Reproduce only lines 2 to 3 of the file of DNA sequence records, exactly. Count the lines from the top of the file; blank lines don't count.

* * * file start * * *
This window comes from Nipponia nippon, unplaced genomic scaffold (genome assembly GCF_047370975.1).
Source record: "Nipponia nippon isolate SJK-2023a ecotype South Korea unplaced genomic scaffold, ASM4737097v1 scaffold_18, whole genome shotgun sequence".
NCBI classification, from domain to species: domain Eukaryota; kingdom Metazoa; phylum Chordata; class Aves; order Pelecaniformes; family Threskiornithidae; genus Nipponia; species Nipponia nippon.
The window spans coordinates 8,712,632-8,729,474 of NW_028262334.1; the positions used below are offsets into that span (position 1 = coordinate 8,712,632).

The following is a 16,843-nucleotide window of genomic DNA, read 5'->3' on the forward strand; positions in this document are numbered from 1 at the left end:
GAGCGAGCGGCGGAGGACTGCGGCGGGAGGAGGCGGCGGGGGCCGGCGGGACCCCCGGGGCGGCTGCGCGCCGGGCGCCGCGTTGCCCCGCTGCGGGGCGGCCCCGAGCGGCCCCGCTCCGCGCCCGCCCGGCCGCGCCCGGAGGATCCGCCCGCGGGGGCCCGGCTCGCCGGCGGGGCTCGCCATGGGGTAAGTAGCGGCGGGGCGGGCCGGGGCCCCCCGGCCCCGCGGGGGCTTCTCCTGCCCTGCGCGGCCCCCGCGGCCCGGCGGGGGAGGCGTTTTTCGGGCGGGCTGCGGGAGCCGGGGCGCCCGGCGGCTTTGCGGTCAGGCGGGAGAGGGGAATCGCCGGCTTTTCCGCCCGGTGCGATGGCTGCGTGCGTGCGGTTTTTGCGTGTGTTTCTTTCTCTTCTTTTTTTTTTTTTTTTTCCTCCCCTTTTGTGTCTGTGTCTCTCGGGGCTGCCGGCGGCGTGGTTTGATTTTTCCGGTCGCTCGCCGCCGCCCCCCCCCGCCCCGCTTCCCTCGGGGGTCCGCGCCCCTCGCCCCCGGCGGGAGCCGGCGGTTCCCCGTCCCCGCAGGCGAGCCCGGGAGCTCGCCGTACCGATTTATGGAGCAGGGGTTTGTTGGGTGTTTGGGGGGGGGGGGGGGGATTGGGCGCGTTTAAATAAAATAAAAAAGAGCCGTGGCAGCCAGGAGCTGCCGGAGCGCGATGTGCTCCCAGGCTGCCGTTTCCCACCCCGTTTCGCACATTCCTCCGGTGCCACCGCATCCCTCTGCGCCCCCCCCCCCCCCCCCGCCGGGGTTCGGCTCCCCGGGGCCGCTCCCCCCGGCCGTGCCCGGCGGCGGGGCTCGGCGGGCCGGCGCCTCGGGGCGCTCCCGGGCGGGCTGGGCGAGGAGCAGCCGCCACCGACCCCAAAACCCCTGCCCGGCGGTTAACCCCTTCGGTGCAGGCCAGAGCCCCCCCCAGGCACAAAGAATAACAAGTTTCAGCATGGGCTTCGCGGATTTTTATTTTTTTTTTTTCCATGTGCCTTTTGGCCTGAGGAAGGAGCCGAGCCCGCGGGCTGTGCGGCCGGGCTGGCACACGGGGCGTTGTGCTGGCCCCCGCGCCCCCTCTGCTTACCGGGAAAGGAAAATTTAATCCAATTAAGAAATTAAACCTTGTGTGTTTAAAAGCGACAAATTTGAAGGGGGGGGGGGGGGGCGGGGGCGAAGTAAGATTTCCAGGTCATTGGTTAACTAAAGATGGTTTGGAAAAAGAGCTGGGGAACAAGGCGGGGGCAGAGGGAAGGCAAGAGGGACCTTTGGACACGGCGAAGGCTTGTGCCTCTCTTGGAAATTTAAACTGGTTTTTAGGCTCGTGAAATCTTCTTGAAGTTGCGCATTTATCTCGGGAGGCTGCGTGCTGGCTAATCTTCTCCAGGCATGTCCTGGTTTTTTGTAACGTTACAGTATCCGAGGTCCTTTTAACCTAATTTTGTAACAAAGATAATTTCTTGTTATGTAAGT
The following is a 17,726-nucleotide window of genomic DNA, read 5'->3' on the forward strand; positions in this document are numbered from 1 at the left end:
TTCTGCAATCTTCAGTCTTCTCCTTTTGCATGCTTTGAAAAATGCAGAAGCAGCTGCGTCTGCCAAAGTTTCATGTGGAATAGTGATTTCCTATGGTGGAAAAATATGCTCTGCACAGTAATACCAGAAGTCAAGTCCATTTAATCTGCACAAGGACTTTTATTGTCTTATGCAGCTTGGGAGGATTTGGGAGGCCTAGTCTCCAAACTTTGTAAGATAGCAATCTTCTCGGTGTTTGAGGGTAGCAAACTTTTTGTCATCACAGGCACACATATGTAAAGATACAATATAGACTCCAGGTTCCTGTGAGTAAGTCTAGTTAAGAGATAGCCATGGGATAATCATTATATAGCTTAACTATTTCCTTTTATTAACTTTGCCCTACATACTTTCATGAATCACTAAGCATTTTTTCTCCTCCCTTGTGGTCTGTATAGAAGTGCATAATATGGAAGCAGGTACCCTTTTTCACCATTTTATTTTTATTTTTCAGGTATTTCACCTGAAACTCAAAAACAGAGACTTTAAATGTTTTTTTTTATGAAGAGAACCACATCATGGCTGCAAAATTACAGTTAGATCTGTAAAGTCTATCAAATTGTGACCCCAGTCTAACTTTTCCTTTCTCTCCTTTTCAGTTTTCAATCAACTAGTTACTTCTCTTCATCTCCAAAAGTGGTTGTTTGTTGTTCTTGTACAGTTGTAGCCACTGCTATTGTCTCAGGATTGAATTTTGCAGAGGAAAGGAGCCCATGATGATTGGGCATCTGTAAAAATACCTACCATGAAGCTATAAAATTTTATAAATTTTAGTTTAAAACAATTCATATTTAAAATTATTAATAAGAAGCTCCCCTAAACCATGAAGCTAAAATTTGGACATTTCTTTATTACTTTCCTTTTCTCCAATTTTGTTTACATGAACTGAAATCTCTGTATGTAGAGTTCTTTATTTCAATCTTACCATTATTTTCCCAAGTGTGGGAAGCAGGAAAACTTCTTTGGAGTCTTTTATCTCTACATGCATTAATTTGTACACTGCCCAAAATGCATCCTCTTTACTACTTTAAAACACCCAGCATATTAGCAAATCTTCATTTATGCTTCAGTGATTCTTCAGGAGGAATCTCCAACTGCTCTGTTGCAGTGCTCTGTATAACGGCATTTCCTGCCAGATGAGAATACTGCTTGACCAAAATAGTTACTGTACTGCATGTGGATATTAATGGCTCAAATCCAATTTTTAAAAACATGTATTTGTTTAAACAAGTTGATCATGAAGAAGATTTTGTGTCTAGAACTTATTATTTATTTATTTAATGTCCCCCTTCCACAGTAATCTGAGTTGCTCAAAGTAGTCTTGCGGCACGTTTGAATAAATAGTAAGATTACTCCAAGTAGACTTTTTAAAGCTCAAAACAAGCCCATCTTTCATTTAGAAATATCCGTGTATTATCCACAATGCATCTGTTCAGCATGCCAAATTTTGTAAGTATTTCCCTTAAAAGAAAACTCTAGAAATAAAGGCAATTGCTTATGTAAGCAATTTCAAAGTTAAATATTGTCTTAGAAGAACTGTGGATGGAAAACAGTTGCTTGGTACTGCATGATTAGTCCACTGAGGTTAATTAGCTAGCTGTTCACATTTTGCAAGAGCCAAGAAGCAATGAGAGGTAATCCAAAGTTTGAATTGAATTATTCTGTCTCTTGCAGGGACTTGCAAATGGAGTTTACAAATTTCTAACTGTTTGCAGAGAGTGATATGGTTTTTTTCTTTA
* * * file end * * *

Source record: "Nipponia nippon isolate SJK-2023a ecotype South Korea unplaced genomic scaffold, ASM4737097v1 scaffold_18, whole genome shotgun sequence".
NCBI classification, from domain to species: domain Eukaryota; kingdom Metazoa; phylum Chordata; class Aves; order Pelecaniformes; family Threskiornithidae; genus Nipponia; species Nipponia nippon.